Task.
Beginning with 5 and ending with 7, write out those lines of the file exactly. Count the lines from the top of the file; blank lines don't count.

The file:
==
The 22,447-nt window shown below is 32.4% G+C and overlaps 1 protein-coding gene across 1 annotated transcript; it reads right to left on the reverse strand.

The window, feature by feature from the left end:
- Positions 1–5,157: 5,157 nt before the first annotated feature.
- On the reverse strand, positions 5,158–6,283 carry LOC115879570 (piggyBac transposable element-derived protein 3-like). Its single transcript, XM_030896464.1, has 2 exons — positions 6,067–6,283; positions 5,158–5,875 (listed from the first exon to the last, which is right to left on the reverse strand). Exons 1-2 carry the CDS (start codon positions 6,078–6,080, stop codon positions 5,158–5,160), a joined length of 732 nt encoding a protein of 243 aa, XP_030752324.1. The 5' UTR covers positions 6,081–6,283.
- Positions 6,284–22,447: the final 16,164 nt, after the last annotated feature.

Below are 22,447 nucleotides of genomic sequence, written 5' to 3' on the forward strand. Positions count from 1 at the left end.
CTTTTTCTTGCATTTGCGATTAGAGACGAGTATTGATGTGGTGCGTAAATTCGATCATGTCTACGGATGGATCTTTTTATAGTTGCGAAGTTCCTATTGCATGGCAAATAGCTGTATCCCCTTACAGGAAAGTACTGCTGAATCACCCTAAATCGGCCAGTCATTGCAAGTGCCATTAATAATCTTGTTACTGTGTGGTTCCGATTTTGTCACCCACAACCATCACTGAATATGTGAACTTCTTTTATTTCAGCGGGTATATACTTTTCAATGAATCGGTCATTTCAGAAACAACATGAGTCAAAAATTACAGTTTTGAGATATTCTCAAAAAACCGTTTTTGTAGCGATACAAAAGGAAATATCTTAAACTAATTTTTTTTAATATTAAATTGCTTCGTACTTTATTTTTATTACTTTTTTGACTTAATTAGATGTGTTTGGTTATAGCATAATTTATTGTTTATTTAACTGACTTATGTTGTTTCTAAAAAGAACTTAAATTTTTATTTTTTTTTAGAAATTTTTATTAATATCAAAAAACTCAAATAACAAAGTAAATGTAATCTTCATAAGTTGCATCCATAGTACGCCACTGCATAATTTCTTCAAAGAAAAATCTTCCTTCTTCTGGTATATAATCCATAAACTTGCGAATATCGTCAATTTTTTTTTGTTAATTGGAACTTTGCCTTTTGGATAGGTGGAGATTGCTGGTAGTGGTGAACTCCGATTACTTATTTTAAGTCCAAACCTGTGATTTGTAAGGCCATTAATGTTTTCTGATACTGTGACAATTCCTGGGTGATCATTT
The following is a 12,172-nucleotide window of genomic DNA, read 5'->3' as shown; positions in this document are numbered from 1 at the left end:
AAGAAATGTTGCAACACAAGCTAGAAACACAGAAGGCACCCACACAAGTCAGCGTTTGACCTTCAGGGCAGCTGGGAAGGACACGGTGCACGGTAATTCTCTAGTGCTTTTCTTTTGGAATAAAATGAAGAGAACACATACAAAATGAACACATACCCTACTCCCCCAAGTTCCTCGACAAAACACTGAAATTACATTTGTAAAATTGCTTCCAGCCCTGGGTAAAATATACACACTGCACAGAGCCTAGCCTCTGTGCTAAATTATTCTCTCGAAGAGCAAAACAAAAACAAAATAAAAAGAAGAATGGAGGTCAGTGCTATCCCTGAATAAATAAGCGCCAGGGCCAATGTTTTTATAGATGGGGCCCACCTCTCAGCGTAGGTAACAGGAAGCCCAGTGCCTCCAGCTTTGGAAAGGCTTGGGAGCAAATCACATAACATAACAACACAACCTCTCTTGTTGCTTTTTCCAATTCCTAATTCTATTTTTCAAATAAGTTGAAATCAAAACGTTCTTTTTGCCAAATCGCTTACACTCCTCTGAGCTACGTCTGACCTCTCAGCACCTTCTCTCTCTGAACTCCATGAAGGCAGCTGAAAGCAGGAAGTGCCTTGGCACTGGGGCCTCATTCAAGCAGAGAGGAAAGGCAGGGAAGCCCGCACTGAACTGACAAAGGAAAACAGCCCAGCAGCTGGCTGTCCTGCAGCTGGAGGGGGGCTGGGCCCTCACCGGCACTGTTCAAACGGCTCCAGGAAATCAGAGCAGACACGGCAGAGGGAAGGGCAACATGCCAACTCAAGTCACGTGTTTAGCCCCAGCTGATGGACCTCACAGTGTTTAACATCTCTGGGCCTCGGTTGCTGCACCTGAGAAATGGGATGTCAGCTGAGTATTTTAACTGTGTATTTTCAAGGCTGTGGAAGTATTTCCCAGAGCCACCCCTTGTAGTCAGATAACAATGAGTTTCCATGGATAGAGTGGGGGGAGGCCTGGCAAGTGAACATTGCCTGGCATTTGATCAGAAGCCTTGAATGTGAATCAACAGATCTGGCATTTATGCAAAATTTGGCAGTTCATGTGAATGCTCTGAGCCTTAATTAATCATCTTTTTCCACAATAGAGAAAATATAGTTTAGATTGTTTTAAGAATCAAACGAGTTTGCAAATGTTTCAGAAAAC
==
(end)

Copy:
- Positions 6,284–22,447: the final 16,164 nt, after the last annotated feature.

Below are 22,447 nucleotides of genomic sequence, written 5' to 3' on the forward strand. Positions count from 1 at the left end.
CTTTTTCTTGCATTTGCGATTAGAGACGAGTATTGATGTGGTGCGTAAATTCGATCATGTCTACGGATGGATCTTTTTATAGTTGCGAAGTTCCTATTGCATGGCAAATAGCTGTATCCCCTTACAGGAAAGTACTGCTGAATCACCCTAAATCGGCCAGTCATTGCAAGTGCCATTAATAATCTTGTTACTGTGTGGTTCCGATTTTGTCACCCACAACCATCACTGAATATGTGAACTTCTTTTATTTCAGCGGGTATATACTTTTCAATGAATCGGTCATTTCAGAAACAACATGAGTCAAAAATTACAGTTTTGAGATATTCTCAAAAAACCGTTTTTGTAGCGATACAAAAGGAAATATCTTAAACTAATTTTTTTTAATATTAAATTGCTTCGTACTTTATTTTTATTACTTTTTTGACTTAATTAGATGTGTTTGGTTATAGCATAATTTATTGTTTATTTAACTGACTTATGTTGTTTCTAAAAAGAACTTAAATTTTTATTTTTTTTTAGAAATTTTTATTAATATCAAAAAACTCAAATAACAAAGTAAATGTAATCTTCATAAGTTGCATCCATAGTACGCCACTGCATAATTTCTTCAAAGAAAAATCTTCCTTCTTCTGGTATATAATCCATAAACTTGCGAATATCGTCAATTTTTTTTTGTTAATTGGAACTTTGCCTTTTGGATAGGTGGAGATTGCTGGTAGTGGTGAACTCCGATTACTTATTTTAAGTCCAAACCTGTGATTTGTAAGGCCATTAATGTTTTCTGATACTGTGACAATTCCTGGGTGATCATTT